C1 Poke opens a knockout slug.
C2. . . then wiggle it out.
D Insert a metal cable clamp and slip on the nut.
E Tighten the nut by pushing or tapping a screwdriver.
  • Either push hard on the screwdriver or tap with a hammer until the nut is firmly connected. Slide the cable in so the sheathing is visible inside the box and tighten the clamp screws F.
  • If plastic clamps are allowed, things go faster. Poke the clamp up through the hole from the inside of the box G.
  • You may need to tap it with a hammer. Slip the cable down through the clamp, taking care not to go too far; you cannot pull it back H.
F slip
in the cable and tighten the screws to secure the cable.
Push or tap a plastic clamp up through a knockout hole.
Carefully poke cable into the box; be sure you don’t push too far.

Ceiling Boxes

A flush light with a metal box uses a mud ring like a wall box. To line it up with other ceiling lights, string lines in two directions. You’ll likely need to install blocking pieces so you can locate the boxes precisely.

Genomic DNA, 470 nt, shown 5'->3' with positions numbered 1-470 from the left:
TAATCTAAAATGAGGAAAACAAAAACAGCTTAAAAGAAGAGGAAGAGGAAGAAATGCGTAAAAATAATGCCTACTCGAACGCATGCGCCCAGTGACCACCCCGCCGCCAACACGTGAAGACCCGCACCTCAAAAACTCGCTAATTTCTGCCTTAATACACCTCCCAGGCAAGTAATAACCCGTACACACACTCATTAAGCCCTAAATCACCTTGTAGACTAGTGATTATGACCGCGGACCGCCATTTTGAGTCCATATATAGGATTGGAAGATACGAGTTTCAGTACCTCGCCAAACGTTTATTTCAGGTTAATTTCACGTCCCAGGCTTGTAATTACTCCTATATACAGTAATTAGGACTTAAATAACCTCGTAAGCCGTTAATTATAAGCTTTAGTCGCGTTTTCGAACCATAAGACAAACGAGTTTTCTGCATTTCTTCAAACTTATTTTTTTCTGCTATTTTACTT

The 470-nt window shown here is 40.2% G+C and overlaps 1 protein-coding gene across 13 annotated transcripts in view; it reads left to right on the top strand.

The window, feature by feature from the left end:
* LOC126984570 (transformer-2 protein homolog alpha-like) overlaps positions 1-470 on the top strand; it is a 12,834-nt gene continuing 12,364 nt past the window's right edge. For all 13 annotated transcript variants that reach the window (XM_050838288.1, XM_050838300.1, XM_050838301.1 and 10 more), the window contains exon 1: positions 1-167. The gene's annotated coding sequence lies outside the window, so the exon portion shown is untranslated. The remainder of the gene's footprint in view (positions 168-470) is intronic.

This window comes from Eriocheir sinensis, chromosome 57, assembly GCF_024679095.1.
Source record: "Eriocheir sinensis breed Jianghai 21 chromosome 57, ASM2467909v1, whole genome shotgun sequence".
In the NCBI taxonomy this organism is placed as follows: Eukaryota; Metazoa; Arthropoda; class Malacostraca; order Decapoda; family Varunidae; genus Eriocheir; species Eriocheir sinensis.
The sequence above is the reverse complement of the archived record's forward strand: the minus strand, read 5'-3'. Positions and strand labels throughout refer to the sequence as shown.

Ceiling boxes may be plastic or metal, or they may be recessed canister bodies. In most respects, they attach to framing and receive cable in the same ways as wall boxes.

If you will have a series of ceiling lights, take the time to measure carefully and string layout lines, so they will be evenly spaced and lined up in neat rows. Recessed canister lights often come with brackets that allow you to slide them from side to side, so you can fine-tune their positions.

Around or octagonal box like this nails on easily but is difficult to position precisely. However, it can work well if a row of lights all align with the same joist.

Installing a Canister Light Body

Canister lights also called can or pot lights, have their own electrical boxes. Run the cable to the area. Open the electrical box, which has a cover that may be attached with a clip or a screw.